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‘Multi-talk’ seems disrespectful

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Posted: Friday, July 12, 2013 12:00 am

Dear Teens: My daughter is on her phone all the time and I see it as a sign of disrespect when myself or another adult is talking to her. Even though we have discussed this, she doesn’t seem to understand where I am coming from. Personally, I feel that if someone (anyone, even another teen) is speaking to her, she should set the phone aside and give them her full attention. She thinks I am old fashioned and says that she can multi-talk. What do you think about this? What compromise can you suggest? — Wanting eye contact

Response No. 1:

As a fellow teenager I can understand how our phones make us feel connected to the world around us and make us feel almost empowered about our own life. However, when it comes to the matter of ignoring the people around that is not right. I can say that I agree with what you’re saying because it is all just a matter of respect and it is disrespectful to ignore your parents or your peers with your social life. Also, it is not possible to ‘multi-talk’ when you are focused on your tweets or your Tumblr, or whatever else your daughter may have accounts to. Also in my own opinion I believe that family comes first so the disrespect she is showing should not be tolerated but can be compromised. Just sit her down once more and simply explain to her some limits she will have with her phone if she continues to show the disrespect that she does. One way to go about doing this is by explaining how when she is with her family that it is wrong to ignore them but also that if this continues that you may have to set some ground rules on her phone usage as not a punishment but a simple way to coax her into putting her phone away when she is not only around you but hopefully when around other people as well. If she continues to constantly ignore her peers and the adults around her then maybe she needs a more strict limit on her phone usage but it hopefully will not have to go that far because she will realize after the first set of rules that she needs to be more interactive with the people around her. Thank you for coming to us with your issue and we really hope our advice has helped and we also wish the best with your relationship with your daughter.

Response No. 2:

As a teen, I understand the want to be in contact with your friends 24/7, but I also understand an adult’s point of view. Although parents may see it as a sign of disrespect, us teens are not attempting to be rude or ignore you. Try putting yourself in her shoes; while she is attempting to talk to you, grab your phone and start ignoring her. Eventually, she will realize what adults go through when teens are texting while trying to carry on a conversation. Explain to her how you feel; but don’t make it feel like your targeting her. Ask her how she would feel if people were trying to talk to her but they felt is if they were being ignored.  It might take a while for her to get it because some of it is a maturity thing. I went through this same situation with my mom and I didn’t improve until I was mentally older. Another thing to think about is that as a teenager, we constantly are multitasking. Depending on the seriousness of the  conversation, texting during the conversation may be appropriate. Tell her in the beginning of the conversation what you expect. I really hope this helps!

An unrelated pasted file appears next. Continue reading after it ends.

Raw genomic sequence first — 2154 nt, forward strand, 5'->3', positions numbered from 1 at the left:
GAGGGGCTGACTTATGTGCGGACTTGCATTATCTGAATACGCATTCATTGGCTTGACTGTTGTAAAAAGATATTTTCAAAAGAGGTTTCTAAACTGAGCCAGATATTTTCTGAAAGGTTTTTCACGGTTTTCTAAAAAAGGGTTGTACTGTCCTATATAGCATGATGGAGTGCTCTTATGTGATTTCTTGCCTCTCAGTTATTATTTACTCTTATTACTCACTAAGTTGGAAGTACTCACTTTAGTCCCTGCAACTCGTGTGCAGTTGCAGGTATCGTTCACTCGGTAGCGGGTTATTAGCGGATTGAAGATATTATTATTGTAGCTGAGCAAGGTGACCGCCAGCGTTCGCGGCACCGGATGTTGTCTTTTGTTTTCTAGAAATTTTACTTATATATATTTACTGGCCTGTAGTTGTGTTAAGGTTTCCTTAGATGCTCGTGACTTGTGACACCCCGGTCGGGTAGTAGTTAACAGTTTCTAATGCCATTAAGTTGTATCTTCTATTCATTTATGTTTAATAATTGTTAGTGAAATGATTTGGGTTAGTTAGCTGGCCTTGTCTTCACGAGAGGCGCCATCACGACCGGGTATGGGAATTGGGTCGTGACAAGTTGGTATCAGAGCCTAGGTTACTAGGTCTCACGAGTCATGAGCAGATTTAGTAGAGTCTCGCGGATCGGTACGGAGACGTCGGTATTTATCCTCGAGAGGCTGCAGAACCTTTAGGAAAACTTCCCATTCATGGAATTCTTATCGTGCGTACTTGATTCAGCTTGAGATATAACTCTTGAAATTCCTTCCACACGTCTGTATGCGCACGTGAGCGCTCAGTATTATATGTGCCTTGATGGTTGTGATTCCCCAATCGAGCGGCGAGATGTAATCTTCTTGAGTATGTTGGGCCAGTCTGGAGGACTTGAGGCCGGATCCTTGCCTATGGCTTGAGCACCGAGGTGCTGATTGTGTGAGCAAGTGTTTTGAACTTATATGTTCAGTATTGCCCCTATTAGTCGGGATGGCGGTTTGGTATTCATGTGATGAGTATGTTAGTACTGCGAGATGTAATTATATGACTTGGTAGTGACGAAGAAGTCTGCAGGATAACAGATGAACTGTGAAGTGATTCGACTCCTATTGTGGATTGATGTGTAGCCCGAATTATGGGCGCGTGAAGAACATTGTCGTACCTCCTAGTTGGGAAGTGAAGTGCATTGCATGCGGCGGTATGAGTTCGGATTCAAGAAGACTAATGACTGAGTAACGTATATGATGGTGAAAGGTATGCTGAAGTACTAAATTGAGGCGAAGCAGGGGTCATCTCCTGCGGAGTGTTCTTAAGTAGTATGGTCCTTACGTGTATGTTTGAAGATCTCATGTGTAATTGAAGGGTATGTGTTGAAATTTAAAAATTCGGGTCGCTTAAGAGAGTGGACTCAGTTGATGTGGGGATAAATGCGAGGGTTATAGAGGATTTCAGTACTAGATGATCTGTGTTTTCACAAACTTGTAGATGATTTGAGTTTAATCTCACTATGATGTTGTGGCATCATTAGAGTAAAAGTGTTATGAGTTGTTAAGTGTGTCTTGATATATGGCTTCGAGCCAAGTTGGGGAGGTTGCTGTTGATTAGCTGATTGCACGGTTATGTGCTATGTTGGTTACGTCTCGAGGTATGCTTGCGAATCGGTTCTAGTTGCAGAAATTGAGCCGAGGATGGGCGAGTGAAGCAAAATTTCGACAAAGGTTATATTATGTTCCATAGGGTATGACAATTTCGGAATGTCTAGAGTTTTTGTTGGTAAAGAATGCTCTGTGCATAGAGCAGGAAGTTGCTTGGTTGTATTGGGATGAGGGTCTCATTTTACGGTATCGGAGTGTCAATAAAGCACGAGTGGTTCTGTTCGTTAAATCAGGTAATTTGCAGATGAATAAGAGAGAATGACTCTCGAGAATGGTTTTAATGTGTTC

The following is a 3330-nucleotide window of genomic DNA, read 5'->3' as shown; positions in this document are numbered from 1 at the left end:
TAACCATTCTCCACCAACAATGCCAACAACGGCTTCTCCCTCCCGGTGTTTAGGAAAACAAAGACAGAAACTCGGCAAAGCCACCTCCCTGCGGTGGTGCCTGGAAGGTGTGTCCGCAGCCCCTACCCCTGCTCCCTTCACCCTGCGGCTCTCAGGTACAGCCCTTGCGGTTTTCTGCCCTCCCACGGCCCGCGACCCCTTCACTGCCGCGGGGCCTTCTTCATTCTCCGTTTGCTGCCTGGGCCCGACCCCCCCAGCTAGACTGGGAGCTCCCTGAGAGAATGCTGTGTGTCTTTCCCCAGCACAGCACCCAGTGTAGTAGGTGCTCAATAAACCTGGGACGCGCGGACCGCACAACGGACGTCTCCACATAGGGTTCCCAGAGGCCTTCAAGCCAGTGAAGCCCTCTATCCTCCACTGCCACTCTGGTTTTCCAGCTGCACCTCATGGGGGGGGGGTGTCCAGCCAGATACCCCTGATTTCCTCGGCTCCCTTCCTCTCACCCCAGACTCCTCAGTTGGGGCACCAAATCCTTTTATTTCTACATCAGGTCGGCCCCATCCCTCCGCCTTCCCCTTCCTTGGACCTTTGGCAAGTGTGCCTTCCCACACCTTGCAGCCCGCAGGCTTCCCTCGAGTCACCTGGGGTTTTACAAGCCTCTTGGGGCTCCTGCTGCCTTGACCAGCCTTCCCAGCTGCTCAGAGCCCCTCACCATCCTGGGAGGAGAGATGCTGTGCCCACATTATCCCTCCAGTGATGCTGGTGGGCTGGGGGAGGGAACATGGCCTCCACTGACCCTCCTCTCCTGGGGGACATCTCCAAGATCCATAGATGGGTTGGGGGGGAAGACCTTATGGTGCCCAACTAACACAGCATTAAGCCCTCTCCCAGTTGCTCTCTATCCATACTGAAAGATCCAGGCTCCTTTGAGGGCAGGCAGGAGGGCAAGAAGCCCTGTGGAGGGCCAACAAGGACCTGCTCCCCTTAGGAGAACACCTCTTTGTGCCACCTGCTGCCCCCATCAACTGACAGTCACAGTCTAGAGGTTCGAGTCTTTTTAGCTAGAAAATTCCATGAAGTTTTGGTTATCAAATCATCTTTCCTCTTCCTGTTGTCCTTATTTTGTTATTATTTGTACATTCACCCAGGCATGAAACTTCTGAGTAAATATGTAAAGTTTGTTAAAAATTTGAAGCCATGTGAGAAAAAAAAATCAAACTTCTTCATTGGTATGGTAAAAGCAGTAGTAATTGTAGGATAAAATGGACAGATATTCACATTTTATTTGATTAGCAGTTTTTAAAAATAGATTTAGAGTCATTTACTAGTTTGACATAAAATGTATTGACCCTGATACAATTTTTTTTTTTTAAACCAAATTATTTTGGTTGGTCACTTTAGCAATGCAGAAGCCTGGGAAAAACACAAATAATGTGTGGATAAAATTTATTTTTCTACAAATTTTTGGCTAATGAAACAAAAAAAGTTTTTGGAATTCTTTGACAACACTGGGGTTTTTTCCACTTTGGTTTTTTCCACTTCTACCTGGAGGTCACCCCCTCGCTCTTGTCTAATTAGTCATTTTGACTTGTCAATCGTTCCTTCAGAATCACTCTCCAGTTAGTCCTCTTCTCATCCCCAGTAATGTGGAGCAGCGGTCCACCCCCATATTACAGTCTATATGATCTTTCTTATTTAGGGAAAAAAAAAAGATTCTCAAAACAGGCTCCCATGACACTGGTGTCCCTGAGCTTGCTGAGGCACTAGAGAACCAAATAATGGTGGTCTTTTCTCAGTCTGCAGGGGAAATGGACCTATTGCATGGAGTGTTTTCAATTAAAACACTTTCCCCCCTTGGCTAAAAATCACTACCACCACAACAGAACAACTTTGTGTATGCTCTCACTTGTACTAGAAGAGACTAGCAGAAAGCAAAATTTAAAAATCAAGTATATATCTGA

Sincerely,

Response No. 3:

As teenagers ourselves, we understand the desire to constantly be on our cell phones. With social medias, access to internet, and texting, staying away from our cell phones can be hard to resist. On the other side of it, though, there is an appropriate time and place for everything. It is extremely disrespectful to stay looking down at your phone while others, especially elders, are speaking to you. It shows that you are not interested and the other person may take offense to it. Since you two have already discussed this issue before, now would be a good time to put your foot down and have your daughter suffer some consequences. We suggest that you tell her that if she doesn’t stop using her phone constantly, she will be punished. Maybe you should take her phone when you guys are out so she isn’t tempted. When she finally shows that she can be more responsible with this matter, then you could be more lenient and she’ll be able to have her phone again like usual. If this doesn’t work, you should confiscate her cell phone all together. Eventually, she’ll learn from it and won’t keep defying you. Hopefully, our advice will help you, and your daughter will learn from it. As teens we understand where she is coming from, but there is an appropriate time and place for everything.

Problem? Email teentips@hotmail.com.

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Welcome to the discussion.

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Stephanie Hiatt

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